• Bio: “I’m currently Associate Dean International for a small Faculty including law, humanities and creative arts disciplines, and I teach narrative practices and research methods (mostly qualitative) to students in the discipline group of media & communication studies. Before this I was the Head of Education Design at the same university, and before that I worked in large project teams trying to figure out how to understand the social life of historic cinema audiences. My current research puzzle is in designing a project to help health care providers better understand how patients and their families use everyday small stories to navigate through complex hospital systems.”
  • Laura Gogia (Principal of Bandwidth Strategies) •
  • Luke Waltzer (The Graduate Center, CUNY) Director, Teaching and Learning Center, •

Beyond the Tank: The Bellows

Animated GIF by Anchorpoint

Our guest last week, Barbara Ganley, offered a beautiful metaphor of this part of your research process- the bellows. You should be looking broadly in your research and also working to narrow your focus. It will be back and forth for a while.

Here are a few suggestions for strategies during this phase (thanks Mia Zamora for these)

How to Read a Book by Michael Newman

Reading Strategy: A List for Auntie Mame and Reading Strategy: Annotations by Beck Tench

Get Back in Slack

Remember our Slack? This is a networked research tool as well, an open discussion space for our class as well as the ones Mia Zamora is teaching in Norway. Our research topics are diverging, but there is still a benefit in sharing resources, asking/answering questions, or just venting.

For this week, review and add any relevant web resources you think would help others to our #weblinks channel. Most of the ones there I have set up to cross post from my pinboard resnetsem bookmarks

And pop into the #researchmethods channel to discuss or ask for help with planning the research angle of your thesis, even if it is finding the focus.

New Tool: Draftback

After some discussion with students working on their one pager as Google Docs, I wanted to remind, if you do not know, that every edit and change is available as a different version of your file. Just look under File -> Version History

See the version history of any Google doc

But wait, there is more! Check out the Google Chrome extension Draftback. If you like knowing the story behind this, see James Somers description of How I Reverse Engineered Google Docs To Play Back Any Document’s Keystrokes

If you’ve ever typed anything into a Google Doc, you can now play it back as if it were a movie — like traveling through time to look over your own shoulder as you write.

This is possible because every document written in Google Docs since about May 2010 has a revision history that tracks every change, by every user, with timestamps accurate to the microsecond; these histories are available to anyone with “Edit” permissions; and I have written a piece of software that can find, decode, and rebuild the history for any given document.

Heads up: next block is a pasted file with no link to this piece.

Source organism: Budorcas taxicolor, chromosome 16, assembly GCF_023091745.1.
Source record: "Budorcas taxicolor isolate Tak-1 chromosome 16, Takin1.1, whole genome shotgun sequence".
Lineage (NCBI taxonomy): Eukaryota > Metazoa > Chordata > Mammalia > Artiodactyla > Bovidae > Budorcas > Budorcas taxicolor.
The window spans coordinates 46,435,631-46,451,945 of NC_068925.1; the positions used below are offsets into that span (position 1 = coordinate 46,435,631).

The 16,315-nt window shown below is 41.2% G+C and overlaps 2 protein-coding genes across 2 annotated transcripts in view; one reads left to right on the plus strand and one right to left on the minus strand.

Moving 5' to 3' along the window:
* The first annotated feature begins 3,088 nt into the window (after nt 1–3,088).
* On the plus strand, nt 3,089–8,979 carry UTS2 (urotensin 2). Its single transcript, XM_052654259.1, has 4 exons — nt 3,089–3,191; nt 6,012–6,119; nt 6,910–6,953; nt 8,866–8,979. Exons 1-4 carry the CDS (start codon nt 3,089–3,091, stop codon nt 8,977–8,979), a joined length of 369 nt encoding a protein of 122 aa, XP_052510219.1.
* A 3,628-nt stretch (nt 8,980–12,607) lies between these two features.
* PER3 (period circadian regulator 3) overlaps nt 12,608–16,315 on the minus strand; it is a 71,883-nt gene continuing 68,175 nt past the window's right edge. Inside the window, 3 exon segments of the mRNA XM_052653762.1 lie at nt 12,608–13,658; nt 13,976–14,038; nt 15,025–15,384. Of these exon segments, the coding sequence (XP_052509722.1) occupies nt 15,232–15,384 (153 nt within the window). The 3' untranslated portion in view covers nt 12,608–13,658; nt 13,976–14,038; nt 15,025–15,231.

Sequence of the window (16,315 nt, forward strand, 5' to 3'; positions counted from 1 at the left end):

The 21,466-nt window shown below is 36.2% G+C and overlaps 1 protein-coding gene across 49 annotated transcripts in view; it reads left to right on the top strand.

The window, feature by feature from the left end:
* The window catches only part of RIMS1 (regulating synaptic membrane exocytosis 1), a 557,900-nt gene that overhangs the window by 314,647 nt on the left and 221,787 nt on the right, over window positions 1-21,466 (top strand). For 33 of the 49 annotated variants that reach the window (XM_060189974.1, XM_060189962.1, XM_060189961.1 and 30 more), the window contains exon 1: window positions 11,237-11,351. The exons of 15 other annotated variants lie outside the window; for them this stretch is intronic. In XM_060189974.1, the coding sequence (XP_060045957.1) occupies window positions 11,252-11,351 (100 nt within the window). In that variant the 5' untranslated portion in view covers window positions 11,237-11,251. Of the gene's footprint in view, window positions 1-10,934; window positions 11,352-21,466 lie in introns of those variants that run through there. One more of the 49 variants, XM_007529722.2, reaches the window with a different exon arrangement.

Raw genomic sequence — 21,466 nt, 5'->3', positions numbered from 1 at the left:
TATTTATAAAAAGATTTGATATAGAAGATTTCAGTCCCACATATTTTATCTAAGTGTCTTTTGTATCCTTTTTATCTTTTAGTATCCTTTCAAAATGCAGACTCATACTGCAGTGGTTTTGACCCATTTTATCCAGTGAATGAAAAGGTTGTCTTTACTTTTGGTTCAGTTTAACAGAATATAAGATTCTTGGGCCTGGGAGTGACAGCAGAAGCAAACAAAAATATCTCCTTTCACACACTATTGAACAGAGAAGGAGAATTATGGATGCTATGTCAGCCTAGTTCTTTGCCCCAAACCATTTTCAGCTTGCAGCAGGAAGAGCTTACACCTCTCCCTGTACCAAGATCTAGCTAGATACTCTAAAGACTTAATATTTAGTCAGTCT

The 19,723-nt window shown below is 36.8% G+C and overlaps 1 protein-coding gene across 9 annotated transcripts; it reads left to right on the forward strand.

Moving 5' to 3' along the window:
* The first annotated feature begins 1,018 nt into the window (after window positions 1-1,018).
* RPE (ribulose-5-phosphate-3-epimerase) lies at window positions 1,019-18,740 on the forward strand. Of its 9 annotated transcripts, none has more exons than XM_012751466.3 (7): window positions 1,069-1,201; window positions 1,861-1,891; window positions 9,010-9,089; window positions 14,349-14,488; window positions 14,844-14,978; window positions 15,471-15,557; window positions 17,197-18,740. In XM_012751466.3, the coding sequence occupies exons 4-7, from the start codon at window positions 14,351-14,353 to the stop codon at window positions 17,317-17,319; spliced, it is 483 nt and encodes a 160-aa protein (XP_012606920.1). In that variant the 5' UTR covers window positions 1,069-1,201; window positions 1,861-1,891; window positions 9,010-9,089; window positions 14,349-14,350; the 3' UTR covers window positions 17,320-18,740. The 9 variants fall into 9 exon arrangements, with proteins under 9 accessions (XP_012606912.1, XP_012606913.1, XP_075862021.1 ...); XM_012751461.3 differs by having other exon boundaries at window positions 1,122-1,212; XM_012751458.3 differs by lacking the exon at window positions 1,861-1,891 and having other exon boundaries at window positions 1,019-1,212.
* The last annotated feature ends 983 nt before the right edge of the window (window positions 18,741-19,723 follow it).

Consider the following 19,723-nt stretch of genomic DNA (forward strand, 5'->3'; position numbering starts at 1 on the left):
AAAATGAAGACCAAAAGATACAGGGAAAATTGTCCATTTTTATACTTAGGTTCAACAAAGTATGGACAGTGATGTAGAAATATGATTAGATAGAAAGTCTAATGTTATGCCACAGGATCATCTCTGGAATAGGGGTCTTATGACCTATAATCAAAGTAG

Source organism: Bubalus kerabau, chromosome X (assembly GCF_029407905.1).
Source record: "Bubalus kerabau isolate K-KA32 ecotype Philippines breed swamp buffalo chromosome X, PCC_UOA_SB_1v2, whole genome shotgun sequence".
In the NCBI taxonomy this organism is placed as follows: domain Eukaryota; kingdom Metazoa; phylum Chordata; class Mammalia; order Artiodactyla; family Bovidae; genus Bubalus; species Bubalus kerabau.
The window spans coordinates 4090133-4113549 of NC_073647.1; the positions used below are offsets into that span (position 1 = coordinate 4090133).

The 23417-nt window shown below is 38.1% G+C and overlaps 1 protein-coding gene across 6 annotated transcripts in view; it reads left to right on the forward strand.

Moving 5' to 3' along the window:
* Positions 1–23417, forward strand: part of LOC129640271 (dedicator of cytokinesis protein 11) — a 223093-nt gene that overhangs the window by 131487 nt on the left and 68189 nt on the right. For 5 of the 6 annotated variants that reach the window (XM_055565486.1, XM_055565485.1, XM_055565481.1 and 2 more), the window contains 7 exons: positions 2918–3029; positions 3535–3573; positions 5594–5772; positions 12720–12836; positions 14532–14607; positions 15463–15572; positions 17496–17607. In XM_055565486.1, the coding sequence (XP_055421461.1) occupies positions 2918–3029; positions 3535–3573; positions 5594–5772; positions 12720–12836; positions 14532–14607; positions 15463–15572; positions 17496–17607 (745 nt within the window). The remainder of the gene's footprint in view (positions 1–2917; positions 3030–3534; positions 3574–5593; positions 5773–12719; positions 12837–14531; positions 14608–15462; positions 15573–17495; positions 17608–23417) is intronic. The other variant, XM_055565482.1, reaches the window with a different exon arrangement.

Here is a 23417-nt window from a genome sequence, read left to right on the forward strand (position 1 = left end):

And more…

I’ve long been obsessed by what you might call the “archaeology” of writing: how something like John McPhee’s profile of Bill Bradley (A Sense of Where You Are), or T. S. Eliot’s The Waste Land, comes to be.

But what if you could actually see these guys at work? Isn’t it a shame you can’t?

I worry that most people aren’t as good writers as they should be. One thing is that they just don’t write enough. Another is that they don’t realize it’s supposed to be hard; they think that good writers are talented, when the truth is that good writers get good the way good programmers get good, the way good anythings get good: by running into the spike. Maybe folks would understand that better if they had vivid evidence that a good writer actually spends most of his time fighting himself.

That’s why I wanted something like Draftback. I had this image I just couldn’t shake: you’d get someone whose writing is accessible, concise, uncontroversial, well-styled, and, above all, quintessentially writing: i.e., someone who’s writing in a form where the writing is what there is, where the job isn’t to report but rather to put into words what we would think if only we had their critical equipment and verbal range… someone like A.O. Scott, who reviews movies for the New York Times and does such a good job of it that sometimes I’ll watch a movie just so I can read his review.

So imagine as you rework this one pager, or your entire thesis, if you can also create a record of what that writing process looked like and how it played out over time? You do not have to even do anything special, just write in Google Docs.

To see an document’s playback install the Draftback extension in a Google Chrome Browser, navigate to your doucment, and click the Draftback button in the top right.

Got GIF?

Hopefully you like knowing and researching things!

Featured Image: A mockup of the image for the Shark Tank show without any sharks, and an overlay of an icon I cannot seem to find again. The font is Popular Std. Oh well. It’s in the service of parody.